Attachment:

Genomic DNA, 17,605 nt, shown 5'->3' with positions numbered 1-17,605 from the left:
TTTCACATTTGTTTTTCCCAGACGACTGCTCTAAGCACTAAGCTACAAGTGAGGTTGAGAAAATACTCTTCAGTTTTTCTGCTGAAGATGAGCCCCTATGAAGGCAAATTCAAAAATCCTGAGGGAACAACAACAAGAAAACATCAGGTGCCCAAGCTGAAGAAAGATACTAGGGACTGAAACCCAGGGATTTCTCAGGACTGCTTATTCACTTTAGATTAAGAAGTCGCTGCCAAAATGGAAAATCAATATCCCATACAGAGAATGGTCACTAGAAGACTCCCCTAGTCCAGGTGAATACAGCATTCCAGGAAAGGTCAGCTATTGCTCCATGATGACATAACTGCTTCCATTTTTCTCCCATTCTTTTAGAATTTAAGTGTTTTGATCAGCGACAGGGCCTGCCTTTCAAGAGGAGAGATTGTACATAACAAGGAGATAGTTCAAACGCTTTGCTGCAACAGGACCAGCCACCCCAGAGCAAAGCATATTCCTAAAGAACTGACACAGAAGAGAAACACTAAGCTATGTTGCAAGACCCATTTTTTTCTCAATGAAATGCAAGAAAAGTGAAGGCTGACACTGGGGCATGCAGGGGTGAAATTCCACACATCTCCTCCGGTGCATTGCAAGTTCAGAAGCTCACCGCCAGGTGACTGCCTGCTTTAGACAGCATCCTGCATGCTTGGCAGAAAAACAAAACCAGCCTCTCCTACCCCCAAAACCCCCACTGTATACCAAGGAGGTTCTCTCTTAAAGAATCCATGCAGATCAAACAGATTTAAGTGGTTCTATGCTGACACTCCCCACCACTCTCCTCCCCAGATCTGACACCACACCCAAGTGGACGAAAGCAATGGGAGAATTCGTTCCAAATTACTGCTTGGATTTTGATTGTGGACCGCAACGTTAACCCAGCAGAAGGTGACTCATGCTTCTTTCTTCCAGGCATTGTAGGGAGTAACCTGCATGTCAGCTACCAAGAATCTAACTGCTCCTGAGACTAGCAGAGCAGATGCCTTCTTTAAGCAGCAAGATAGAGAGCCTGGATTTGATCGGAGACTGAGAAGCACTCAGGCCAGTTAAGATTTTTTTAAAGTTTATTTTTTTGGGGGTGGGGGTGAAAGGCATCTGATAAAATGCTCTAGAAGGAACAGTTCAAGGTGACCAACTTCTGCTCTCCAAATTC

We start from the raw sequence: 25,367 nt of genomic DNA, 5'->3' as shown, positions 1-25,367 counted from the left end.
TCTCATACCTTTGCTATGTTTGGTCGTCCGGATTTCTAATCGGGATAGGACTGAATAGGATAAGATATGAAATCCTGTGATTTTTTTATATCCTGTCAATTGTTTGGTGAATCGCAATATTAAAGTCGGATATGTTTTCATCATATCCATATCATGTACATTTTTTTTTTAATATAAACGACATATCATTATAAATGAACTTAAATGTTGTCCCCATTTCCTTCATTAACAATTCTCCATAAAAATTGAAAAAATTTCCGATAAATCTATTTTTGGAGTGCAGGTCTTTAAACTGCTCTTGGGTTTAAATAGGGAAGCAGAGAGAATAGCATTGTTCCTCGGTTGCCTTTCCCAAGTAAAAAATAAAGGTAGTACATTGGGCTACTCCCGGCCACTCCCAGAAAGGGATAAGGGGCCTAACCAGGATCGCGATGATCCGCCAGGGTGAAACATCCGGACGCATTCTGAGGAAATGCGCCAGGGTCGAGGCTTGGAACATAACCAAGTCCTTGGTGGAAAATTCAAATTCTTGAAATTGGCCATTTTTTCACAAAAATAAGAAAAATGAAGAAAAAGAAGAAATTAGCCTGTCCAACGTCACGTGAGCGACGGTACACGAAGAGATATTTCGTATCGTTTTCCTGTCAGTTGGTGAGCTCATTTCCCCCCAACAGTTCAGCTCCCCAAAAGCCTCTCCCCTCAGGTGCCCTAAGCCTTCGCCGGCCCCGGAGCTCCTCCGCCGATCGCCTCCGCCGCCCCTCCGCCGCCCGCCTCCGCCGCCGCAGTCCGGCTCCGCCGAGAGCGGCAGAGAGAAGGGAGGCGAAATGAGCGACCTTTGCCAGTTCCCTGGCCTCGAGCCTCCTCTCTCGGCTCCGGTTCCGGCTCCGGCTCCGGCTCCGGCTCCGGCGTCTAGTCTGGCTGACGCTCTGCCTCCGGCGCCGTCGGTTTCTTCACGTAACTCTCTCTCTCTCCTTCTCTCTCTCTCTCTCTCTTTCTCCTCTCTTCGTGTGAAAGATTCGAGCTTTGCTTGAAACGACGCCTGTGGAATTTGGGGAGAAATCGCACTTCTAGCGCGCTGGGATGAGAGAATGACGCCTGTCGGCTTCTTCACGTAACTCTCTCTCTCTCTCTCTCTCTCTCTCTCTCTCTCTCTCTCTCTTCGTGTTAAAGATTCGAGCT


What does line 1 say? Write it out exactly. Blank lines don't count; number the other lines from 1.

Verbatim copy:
Genomic DNA, 17,605 nt, shown 5'->3' with positions numbered 1-17,605 from the left: